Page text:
Vaccine development at the turn of the twentyfirst century

Just as the end of the nineteenth century marked the start of a new era of prevention through the invention and development of vaccines, so too did the end of the twentieth century. Advances and new discoveries in recombinant and conjugate technologies have made possible the development of vaccines against diseases such as hepatitis B, and Haemophilus influenzae type b, and the creation of additional vaccines against pathogens such as pneumococcus and meningococcus which could provide protection in infancy and perhaps durable, potentially lifelong, immunity (Plotkin and Orenstein, 2004).

Two second-generation rotavirus vaccines are the product of unprecedented multinational field trials that involved well over 100,000 children. Such large-scale trials were required to have the statistical power to detect an association with intussusception and thereby demonstrate the safety of these vaccines.

The development of vaccines which protect against infection with Human Papilloma Virus (HPV) types 16 and 18 can prevent cervical cancers associated with chronic infection by these serotypes. These vaccines have the potential to reduce the most common cause of cancer mortality among women worldwide. However, to realize the enormous promise of these new vaccines, two formidable challenges must be overcome: adolescent girls must be immunized prior to the onset of sexual activity, and this vaccine must be made widely available throughout the world.

These advances were the product of more complex and expensive vaccine development, which raised new challenges in the financing, distribution, and availability of vaccines; these will be discussed in more detail below. With more than 400 new vaccine projects currently underway around the world, the twenty-first century also looks to be a time of great achievement (Levine, 2004).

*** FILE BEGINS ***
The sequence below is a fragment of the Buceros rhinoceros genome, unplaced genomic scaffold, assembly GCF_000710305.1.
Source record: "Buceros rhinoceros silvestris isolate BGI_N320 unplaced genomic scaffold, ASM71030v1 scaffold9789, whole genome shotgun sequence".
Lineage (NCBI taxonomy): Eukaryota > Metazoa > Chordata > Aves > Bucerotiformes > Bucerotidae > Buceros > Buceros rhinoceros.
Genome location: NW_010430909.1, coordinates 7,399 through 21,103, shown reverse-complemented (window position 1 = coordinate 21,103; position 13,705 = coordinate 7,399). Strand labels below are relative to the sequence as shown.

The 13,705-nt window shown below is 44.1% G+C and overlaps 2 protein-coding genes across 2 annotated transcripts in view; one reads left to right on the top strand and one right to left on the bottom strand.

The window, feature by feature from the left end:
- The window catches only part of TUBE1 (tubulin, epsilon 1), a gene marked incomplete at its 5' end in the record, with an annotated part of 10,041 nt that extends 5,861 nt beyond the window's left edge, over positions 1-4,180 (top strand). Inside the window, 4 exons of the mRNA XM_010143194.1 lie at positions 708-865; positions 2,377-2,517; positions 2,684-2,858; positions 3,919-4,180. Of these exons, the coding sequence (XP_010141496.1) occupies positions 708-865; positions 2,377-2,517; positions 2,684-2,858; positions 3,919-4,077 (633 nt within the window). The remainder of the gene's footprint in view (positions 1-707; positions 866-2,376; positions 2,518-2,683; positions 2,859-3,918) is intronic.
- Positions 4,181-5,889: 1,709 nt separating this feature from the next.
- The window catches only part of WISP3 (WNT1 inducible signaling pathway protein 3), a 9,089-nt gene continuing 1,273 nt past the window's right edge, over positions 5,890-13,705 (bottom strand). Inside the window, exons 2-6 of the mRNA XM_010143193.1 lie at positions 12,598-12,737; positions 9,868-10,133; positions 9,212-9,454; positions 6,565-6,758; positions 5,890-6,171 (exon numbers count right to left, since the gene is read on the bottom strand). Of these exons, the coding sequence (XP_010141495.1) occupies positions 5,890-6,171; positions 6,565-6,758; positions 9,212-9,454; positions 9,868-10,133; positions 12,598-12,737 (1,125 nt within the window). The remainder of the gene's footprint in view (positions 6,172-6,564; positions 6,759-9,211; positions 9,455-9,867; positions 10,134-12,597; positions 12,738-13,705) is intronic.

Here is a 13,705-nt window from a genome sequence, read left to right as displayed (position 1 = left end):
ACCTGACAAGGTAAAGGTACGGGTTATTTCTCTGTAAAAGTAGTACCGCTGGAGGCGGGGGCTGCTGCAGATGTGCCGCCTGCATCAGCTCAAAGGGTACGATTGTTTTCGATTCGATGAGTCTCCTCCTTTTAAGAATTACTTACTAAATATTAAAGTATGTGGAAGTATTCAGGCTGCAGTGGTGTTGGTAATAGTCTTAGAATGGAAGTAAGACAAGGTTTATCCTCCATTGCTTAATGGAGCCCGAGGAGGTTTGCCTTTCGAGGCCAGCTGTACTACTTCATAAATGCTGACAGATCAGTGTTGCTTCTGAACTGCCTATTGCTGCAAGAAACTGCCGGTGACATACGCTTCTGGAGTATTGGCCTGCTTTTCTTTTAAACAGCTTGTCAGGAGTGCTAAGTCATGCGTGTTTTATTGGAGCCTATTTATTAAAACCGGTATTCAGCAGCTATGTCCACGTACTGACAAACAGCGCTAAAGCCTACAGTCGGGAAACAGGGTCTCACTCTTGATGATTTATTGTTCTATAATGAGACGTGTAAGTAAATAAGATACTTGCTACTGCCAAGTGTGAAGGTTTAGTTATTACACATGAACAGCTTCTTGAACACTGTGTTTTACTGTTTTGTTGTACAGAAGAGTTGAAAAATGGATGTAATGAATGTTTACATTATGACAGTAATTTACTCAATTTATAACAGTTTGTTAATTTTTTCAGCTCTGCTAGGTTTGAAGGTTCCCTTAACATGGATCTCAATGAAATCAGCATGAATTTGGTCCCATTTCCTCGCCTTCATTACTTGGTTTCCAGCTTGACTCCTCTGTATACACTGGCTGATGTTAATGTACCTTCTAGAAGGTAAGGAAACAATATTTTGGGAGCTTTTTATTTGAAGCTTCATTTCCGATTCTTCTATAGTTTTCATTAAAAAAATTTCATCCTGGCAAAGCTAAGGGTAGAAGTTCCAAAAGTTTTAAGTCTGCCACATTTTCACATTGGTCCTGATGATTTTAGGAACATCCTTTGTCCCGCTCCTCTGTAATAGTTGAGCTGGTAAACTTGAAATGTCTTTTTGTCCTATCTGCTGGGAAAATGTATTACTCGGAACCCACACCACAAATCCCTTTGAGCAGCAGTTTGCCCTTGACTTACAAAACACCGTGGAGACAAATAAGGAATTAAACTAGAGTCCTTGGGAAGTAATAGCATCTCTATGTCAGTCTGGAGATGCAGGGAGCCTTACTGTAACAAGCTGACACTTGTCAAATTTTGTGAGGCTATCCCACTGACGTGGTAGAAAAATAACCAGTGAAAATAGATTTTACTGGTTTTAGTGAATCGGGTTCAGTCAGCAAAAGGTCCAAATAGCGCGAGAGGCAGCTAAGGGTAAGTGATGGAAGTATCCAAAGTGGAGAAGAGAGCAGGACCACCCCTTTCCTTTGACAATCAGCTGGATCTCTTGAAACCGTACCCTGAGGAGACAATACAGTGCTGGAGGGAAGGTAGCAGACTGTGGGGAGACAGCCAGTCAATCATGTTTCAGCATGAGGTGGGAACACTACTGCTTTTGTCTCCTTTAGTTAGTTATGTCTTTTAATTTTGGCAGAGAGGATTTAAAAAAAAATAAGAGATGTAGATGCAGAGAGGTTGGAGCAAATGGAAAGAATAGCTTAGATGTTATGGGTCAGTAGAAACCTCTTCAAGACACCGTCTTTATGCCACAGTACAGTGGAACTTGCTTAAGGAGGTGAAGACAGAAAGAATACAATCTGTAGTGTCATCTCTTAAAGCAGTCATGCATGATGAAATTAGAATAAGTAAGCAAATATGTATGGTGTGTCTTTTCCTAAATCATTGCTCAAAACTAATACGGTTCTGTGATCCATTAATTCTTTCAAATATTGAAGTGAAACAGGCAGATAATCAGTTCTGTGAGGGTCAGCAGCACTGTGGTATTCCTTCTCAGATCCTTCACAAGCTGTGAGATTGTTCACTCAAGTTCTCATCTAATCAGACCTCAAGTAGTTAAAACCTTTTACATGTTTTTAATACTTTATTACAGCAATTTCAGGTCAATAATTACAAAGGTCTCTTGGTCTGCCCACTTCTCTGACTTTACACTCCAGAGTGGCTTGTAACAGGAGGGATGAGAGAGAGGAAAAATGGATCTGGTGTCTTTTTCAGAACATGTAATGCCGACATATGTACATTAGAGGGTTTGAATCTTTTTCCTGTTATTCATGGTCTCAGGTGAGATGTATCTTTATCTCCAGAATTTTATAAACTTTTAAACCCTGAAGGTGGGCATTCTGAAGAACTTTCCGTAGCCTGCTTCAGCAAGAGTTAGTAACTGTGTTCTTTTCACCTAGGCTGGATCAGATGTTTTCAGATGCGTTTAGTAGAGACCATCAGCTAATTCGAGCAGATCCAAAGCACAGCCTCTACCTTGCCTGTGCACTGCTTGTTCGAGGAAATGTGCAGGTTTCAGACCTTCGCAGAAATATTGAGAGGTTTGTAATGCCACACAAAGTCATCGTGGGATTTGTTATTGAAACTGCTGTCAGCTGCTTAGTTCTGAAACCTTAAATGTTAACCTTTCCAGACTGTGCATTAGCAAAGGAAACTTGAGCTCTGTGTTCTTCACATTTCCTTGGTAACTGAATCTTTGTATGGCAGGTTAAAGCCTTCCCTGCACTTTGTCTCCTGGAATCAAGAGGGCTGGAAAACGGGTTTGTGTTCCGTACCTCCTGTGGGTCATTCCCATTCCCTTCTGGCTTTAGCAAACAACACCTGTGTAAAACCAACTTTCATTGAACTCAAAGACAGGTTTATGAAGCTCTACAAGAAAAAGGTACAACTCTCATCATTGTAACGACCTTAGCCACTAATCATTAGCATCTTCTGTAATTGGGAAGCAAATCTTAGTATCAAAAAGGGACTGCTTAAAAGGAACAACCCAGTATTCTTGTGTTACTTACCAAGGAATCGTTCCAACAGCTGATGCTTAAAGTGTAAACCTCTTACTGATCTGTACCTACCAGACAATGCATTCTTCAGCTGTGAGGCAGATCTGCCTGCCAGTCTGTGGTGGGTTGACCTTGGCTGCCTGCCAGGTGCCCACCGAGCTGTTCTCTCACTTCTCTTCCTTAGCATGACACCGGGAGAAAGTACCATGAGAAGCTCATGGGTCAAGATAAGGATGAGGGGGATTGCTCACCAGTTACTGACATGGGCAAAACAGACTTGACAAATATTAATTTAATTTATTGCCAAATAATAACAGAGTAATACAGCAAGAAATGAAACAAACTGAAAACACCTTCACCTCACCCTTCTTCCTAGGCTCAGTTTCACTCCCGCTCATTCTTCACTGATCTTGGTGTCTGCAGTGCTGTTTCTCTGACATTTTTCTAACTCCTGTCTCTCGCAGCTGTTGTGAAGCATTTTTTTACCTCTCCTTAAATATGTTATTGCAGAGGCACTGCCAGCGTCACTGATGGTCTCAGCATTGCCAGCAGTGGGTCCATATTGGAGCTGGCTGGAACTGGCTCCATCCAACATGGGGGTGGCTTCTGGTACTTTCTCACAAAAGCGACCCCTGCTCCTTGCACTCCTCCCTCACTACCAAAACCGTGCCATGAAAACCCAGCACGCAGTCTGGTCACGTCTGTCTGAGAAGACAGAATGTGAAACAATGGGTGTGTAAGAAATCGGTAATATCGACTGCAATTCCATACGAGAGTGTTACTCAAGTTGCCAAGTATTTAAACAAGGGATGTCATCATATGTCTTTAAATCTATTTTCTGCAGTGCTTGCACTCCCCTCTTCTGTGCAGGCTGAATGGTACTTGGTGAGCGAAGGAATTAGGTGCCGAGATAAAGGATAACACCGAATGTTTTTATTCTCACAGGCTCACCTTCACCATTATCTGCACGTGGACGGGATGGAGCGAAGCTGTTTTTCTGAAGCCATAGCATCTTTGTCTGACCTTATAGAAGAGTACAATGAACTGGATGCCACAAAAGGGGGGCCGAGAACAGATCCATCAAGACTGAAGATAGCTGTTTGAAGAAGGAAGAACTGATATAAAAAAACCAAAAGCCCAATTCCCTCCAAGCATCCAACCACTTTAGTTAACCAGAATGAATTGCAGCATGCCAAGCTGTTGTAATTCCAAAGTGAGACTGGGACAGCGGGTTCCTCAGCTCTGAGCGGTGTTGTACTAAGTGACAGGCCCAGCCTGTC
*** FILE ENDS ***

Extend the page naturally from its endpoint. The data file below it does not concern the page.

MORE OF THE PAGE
Year

Note: Vaccine series considered for children through age six years. All costs are in 2001 US dollai

Figure 10.7 Cumulative cost of recommended vaccine series per child at public-sector prices, 1975-2001. Source: Davis etal. (2002).

Year

Note: Vaccine series considered for children through age six years. All costs are in 2001 US dollai

Figure 10.7 Cumulative cost of recommended vaccine series per child at public-sector prices, 1975-2001. Source: Davis etal. (2002).

The making of vaccines has historically been a unique public-private partnership involving an interdependent collaboration of government, industry, and academia in vaccine research, design, and development (NVAC, 1997). Since the latter part of the twentieth century, the costs of vaccine development and manufacture have risen sharply. The use of more complex and expensive technologies to develop vaccines, the increase in regulatory and licensing requirements, and the proliferation of legal issues relevant to vaccine manufacture, distribution, and use have all contributed to this rise in cost (see Figure 10.7).

These costs, the relatively smaller return on investment realized by vaccines versus other pharmaceuticals, and the misalignment of need/disease burden versus potential lucrative markets, has resulted in a diminution in the number of vaccine manufacturers in the developed world, and a more tenuous vaccine supply.

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